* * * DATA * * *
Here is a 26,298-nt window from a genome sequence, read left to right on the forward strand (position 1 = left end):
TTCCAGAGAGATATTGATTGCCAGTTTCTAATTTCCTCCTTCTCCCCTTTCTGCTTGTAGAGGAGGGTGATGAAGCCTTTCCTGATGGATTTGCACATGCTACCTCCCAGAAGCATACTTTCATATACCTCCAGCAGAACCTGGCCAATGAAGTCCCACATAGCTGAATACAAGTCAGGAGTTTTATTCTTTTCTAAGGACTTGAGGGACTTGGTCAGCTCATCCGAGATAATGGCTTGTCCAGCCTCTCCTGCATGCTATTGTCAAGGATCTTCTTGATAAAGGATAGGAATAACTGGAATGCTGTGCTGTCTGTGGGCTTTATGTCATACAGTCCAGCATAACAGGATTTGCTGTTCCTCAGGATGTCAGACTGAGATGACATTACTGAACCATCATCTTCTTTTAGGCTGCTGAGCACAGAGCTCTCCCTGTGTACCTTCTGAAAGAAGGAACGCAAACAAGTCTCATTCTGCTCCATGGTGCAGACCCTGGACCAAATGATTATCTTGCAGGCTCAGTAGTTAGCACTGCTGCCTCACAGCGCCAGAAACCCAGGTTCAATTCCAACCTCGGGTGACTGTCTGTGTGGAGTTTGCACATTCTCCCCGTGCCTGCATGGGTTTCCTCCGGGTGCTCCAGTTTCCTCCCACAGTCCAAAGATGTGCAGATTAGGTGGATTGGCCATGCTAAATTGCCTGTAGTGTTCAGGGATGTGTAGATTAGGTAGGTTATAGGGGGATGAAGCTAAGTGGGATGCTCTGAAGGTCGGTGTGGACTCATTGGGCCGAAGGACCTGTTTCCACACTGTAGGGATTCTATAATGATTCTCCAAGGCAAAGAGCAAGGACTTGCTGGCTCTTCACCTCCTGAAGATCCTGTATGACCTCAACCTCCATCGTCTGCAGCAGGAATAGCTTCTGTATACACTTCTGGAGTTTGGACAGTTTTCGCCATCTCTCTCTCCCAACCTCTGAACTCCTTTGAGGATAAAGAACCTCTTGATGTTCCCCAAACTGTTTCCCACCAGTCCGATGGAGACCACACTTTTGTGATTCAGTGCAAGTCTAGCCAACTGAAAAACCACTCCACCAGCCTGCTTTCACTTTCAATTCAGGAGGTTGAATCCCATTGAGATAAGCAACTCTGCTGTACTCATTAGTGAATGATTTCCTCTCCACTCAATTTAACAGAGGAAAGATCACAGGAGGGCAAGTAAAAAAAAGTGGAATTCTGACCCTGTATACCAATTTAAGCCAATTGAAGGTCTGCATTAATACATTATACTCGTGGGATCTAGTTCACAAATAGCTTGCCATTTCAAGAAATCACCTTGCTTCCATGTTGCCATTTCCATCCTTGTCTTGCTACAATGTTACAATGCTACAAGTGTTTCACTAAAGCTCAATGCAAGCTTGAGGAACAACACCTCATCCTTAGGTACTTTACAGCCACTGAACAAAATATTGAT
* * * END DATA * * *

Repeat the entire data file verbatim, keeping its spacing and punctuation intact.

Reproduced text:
Here is a 26,298-nt window from a genome sequence, read left to right on the forward strand (position 1 = left end):
TTCCAGAGAGATATTGATTGCCAGTTTCTAATTTCCTCCTTCTCCCCTTTCTGCTTGTAGAGGAGGGTGATGAAGCCTTTCCTGATGGATTTGCACATGCTACCTCCCAGAAGCATACTTTCATATACCTCCAGCAGAACCTGGCCAATGAAGTCCCACATAGCTGAATACAAGTCAGGAGTTTTATTCTTTTCTAAGGACTTGAGGGACTTGGTCAGCTCATCCGAGATAATGGCTTGTCCAGCCTCTCCTGCATGCTATTGTCAAGGATCTTCTTGATAAAGGATAGGAATAACTGGAATGCTGTGCTGTCTGTGGGCTTTATGTCATACAGTCCAGCATAACAGGATTTGCTGTTCCTCAGGATGTCAGACTGAGATGACATTACTGAACCATCATCTTCTTTTAGGCTGCTGAGCACAGAGCTCTCCCTGTGTACCTTCTGAAAGAAGGAACGCAAACAAGTCTCATTCTGCTCCATGGTGCAGACCCTGGACCAAATGATTATCTTGCAGGCTCAGTAGTTAGCACTGCTGCCTCACAGCGCCAGAAACCCAGGTTCAATTCCAACCTCGGGTGACTGTCTGTGTGGAGTTTGCACATTCTCCCCGTGCCTGCATGGGTTTCCTCCGGGTGCTCCAGTTTCCTCCCACAGTCCAAAGATGTGCAGATTAGGTGGATTGGCCATGCTAAATTGCCTGTAGTGTTCAGGGATGTGTAGATTAGGTAGGTTATAGGGGGATGAAGCTAAGTGGGATGCTCTGAAGGTCGGTGTGGACTCATTGGGCCGAAGGACCTGTTTCCACACTGTAGGGATTCTATAATGATTCTCCAAGGCAAAGAGCAAGGACTTGCTGGCTCTTCACCTCCTGAAGATCCTGTATGACCTCAACCTCCATCGTCTGCAGCAGGAATAGCTTCTGTATACACTTCTGGAGTTTGGACAGTTTTCGCCATCTCTCTCTCCCAACCTCTGAACTCCTTTGAGGATAAAGAACCTCTTGATGTTCCCCAAACTGTTTCCCACCAGTCCGATGGAGACCACACTTTTGTGATTCAGTGCAAGTCTAGCCAACTGAAAAACCACTCCACCAGCCTGCTTTCACTTTCAATTCAGGAGGTTGAATCCCATTGAGATAAGCAACTCTGCTGTACTCATTAGTGAATGATTTCCTCTCCACTCAATTTAACAGAGGAAAGATCACAGGAGGGCAAGTAAAAAAAAGTGGAATTCTGACCCTGTATACCAATTTAAGCCAATTGAAGGTCTGCATTAATACATTATACTCGTGGGATCTAGTTCACAAATAGCTTGCCATTTCAAGAAATCACCTTGCTTCCATGTTGCCATTTCCATCCTTGTCTTGCTACAATGTTACAATGCTACAAGTGTTTCACTAAAGCTCAATGCAAGCTTGAGGAACAACACCTCATCCTTAGGTACTTTACAGCCACTGAACAAAATATTGAT